The post closure classroom is a strange place for teachers, who rely heavily on nuanced facial expression to communicate. Having that hidden behind a face-mask is a difficult adjustment.
With that in mind, Director of Creativity and Head of Human Technologies Phil Morgan has concocted a ‘Smile Cube’, to help convey simple smiles and scowls.
He is using it to let students know, that despite appearances, we’re positive and supportive underneath.
Phil explained: “Its purpose is really to acknowledge with students that our communication is compromised in a masked classroom. If it breaks the ice a bit, that can only be a good thing. It has really hit home how much of our communication is non-verbal.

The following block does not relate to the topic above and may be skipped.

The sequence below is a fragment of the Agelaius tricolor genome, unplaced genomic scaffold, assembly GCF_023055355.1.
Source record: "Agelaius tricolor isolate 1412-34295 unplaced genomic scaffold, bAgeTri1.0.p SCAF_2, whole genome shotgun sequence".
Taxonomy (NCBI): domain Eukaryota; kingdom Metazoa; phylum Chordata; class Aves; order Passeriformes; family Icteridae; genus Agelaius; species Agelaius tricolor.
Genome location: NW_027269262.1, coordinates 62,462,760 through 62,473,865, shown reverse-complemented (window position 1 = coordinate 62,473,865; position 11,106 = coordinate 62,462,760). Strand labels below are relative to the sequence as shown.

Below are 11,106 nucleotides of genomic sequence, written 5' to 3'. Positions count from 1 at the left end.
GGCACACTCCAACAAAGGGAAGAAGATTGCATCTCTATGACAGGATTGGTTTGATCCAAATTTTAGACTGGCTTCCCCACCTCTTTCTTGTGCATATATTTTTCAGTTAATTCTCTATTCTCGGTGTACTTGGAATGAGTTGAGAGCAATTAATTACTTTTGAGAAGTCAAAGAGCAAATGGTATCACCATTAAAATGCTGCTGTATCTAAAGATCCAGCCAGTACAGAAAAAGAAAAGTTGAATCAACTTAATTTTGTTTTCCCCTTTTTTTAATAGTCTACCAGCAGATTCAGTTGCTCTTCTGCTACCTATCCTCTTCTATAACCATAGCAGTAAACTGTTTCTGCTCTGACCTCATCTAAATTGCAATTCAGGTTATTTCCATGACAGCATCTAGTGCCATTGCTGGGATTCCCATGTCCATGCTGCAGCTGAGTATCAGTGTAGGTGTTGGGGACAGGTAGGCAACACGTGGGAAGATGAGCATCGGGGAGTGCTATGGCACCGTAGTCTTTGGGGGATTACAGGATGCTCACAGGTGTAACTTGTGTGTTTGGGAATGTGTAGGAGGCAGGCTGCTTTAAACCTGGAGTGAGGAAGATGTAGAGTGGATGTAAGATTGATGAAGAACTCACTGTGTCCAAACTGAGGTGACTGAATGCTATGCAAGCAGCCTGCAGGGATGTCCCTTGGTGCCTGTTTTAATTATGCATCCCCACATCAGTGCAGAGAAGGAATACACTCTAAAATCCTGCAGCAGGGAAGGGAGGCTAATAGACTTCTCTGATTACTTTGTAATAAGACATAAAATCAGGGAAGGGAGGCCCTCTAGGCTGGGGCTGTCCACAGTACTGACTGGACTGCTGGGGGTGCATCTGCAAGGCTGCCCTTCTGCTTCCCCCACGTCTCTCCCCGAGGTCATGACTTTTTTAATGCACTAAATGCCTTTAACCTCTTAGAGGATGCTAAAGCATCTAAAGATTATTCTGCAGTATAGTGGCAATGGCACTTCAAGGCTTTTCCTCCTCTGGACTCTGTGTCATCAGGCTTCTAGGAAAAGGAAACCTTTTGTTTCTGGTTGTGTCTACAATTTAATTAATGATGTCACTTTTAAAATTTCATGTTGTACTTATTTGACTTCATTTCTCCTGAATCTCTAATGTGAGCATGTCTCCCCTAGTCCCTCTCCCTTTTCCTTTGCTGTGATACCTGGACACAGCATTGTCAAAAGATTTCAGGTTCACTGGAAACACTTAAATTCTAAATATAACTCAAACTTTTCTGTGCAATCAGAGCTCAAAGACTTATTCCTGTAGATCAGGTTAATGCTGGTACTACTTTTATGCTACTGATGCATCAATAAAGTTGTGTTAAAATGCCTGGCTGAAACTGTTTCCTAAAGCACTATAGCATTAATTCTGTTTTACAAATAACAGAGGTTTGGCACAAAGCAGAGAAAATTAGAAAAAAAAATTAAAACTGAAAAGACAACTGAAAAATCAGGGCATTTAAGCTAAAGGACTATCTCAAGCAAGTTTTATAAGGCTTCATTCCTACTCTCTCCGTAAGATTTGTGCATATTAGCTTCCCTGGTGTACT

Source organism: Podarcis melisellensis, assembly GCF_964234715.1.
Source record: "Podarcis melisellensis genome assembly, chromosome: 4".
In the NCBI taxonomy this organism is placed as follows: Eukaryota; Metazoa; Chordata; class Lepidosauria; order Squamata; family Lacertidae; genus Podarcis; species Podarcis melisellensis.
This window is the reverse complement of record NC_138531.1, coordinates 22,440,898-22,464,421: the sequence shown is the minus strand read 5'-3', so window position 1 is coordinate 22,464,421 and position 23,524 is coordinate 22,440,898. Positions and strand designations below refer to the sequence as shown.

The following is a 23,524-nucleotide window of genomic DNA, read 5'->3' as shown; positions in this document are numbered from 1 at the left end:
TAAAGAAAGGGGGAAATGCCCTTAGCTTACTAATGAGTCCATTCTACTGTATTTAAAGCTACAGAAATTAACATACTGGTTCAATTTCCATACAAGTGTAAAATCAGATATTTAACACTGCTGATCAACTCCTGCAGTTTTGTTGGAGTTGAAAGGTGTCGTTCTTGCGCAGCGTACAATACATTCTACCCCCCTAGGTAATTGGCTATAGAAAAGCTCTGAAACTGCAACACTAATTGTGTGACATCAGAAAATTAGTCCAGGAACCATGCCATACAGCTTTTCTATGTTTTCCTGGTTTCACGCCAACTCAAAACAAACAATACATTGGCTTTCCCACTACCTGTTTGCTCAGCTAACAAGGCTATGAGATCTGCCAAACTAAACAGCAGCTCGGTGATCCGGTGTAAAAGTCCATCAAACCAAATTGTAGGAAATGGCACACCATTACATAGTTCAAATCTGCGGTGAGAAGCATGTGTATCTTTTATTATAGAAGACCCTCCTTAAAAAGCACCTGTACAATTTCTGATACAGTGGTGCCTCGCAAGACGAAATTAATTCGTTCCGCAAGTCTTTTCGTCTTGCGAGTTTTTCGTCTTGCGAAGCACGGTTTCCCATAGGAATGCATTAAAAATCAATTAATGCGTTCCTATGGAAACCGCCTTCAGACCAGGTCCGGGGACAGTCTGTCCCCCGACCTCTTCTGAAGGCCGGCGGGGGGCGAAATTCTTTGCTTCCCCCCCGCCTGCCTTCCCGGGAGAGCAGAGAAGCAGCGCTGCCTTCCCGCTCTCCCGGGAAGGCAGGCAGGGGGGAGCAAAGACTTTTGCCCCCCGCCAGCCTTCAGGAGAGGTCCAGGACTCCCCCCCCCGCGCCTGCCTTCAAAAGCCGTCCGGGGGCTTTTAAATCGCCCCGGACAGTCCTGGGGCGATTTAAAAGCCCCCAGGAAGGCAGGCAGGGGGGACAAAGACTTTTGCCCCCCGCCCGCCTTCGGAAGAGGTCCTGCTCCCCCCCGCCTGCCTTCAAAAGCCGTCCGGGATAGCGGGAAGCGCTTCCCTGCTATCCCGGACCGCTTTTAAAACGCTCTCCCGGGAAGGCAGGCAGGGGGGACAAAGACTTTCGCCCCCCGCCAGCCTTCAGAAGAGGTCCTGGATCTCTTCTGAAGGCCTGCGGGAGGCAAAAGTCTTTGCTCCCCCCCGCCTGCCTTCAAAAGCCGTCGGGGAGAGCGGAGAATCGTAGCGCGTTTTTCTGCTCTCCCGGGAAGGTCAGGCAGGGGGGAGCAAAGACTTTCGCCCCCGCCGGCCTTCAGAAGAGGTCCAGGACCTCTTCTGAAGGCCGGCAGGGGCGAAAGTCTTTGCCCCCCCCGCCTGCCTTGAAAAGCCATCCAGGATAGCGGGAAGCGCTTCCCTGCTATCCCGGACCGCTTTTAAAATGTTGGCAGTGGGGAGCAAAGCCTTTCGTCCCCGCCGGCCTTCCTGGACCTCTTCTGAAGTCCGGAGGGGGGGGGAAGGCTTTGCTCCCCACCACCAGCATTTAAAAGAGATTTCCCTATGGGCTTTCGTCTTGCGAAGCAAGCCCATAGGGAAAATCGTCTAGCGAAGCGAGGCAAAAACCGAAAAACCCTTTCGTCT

I use it as a bit of a ‘joke’ item, when someone has contributed very well (huge smile). It also helps student to build an awareness of their own communicative limitations.
The cube shape means that it can be adjusted quickly, from a grin to a broad smile. In a Human Technologies light, we’re talking about the role of facial expressions and body language as a social and somatic technologies.”
Other teachers have been inspired by Phil and are now planning on making their own Smile Cubes.